The “Carver” was nowhere to be seen. Skylar saw a human shape ghosting beyond the door, but then the rectangle disappeared as if it never existed. The woman strode forward. The audience parted to make way. She tilted her head, seemed to throw a glance back. 

Alysia shifted her weight in discomfort. 

“Let’s get out of here,” she mumbled quickly and dragged Skylar toward her car.

“Wait—” Skylar saw the woman talking to the deputy and the new uncommon. “Do you know who she is?”

“Didn’t you see that pin on her collar? She’s from D.U.R.M.A.” Alysia said with disdain. “Golden Boy is a new uncommon. She’s going to take care of him now.”

“And the Carver?”

“You don’t even know who he is? Fine, he’s not that popular.” Alysia glanced at Skylar. “He also works for D.U.R.M.A. One of the precious assets. He creates these doors. They open to anywhere in the state.”

The crowd was clearing. A tow truck came and loaded up the golden car. The not-golden parents found it safe to hug their son and cry. 

The D.U.R.M.A. woman was telling the deputy to sign some document. They got into the cop cars and left for the station. 

“How do you know about all this?”

“I do my research.”

Skylar knew Alysia was secretly a nerd, but she wasn’t expecting this. Skylar herself knew about uncommons, though her knowledge was limited. She had only done school projects on uncommon influence on the society, had seen the viral videos of them displaying powers, had known the general few who had celebrity status. 

Carver seemed like a secretive one, working to open doors and not stepping through them. Alysia had probably done some serious research to find out about him.

Either way, school was over. Perhaps if she got bored of wasting her youth, she would go see the world. But now…

“So, ice cream?”

Chapter 2

Chapter 3

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Bright Decay is here

My debut novel is now live on Amazon. You can purchase a paperback now or preorder the ebook edition, which is coming out on September 16, 2019.

The cover of BRIGHT DECAY

Bright Decay is the origin story of a female superhero who can control time. It’s the first book of a trilogy and can be read as standalone.

Everyone knows there’s something off about Skylar, including herself. She wades through high school being normal, but ever since the disappearance of her only friend, her life spirals out of control. Humans with uncommon abilities live closer than she thinks. 

Skylar wants nothing to do with the government-sponsored superheroes that inhabit her world, yet a near-death experience makes her one of them: she can stop time with a thought. The entire world, frozen in stasis, can become her playground.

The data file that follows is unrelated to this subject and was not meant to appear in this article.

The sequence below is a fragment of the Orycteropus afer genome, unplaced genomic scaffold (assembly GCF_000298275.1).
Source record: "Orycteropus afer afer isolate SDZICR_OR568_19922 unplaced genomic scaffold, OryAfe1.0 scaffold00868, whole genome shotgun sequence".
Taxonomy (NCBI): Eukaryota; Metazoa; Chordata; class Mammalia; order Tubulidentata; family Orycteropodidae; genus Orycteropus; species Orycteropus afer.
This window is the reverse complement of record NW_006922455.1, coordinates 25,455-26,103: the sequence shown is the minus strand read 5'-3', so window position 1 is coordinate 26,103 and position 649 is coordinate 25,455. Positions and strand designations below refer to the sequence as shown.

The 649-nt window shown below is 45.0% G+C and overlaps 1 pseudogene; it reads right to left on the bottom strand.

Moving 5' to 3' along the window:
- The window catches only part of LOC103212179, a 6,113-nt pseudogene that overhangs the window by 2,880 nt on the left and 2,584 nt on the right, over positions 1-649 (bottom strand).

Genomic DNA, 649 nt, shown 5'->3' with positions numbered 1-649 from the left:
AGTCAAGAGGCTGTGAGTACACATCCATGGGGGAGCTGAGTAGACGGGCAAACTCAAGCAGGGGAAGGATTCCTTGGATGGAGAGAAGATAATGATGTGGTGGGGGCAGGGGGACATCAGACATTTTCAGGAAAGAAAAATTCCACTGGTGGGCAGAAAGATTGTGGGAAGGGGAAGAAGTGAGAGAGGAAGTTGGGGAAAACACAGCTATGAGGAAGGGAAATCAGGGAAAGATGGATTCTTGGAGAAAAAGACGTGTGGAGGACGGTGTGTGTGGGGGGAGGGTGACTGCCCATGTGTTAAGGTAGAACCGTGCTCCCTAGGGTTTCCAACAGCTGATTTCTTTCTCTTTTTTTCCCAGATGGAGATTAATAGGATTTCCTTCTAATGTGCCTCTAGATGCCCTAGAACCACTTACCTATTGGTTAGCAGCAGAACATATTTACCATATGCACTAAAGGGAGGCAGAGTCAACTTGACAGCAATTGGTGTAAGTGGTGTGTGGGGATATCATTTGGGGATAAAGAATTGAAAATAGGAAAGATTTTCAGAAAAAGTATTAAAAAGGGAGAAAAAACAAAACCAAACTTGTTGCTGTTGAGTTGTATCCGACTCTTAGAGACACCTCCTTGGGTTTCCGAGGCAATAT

In the city of Duskim, she has to adjust to her new reality. Her powerful ability can’t save her from past regrets, though it attracts the attention of all kinds. If she wants a rank among the heroes, she must stop the resurfaced terrorists threatening to burn down everything she knew.

She may be powerful. She may be powerless. Who is she when it matters the most?

BRIGHT DECAY on Goodreads:


Want a sneak peek? Right now, you can read the first three chapters for free!

Chapter 1

Chapter 2

Chapter 3

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The State of Ravenmont

Ravenmont, a fictional U.S. state


Location: West coast, Pacific Midwest

Abbreviation: RM

Capital: Tapacali

Population: 24 million

Largest city: Duskim (technology center)

Second largest city: Ridgewood (college town)

Third largest city: Freetown (entertainment industry)

Neighboring states: California (to the west), Washington (to the north)



In the 1840s, a merchant ship carried cholera disease into a trading town in the Pacific Midwest. The plague led to the quarantine of several frontier settlements. People from inside and outside the quarantine began calling it Ravenmont, due to the large population of the bird in the area, as well as the mountain ridge that ran diagonally through the region. After the plague died down, the area was reopened and granted statehood in 1852.


Present Time

Ravenmont is the fastest developing state in the country, gaining the title of “the ever-changing state”. It thrives on tourism and innovative technology, owning one national park, countless museums, and historical sites.

The Ravenmont Museum of Uncommon History is a leading facility in the curation and studies of uncommon related subjects. The University of Ravenmont in Ridgewood (URR) and Duskim University, public and private respectively, are among the top colleges of the nation.

The state symbol is, expectedly, raven. The blackbird is seen on the flag, the car license plate, and in the sky. The bird-beaked Plague Doctor is also a famous mascot and tourism souvenir. 

Known as a modern, solar-efficient state, Ravenmont is not without natural attractions. 

Thousand Shrouds National Park attracts millions of outdoor ethusiasts every year because of its ancient forests, usually foggy at the high altitudes. 

In Ravenmont you would see common humans and uncommon humans living in harmony.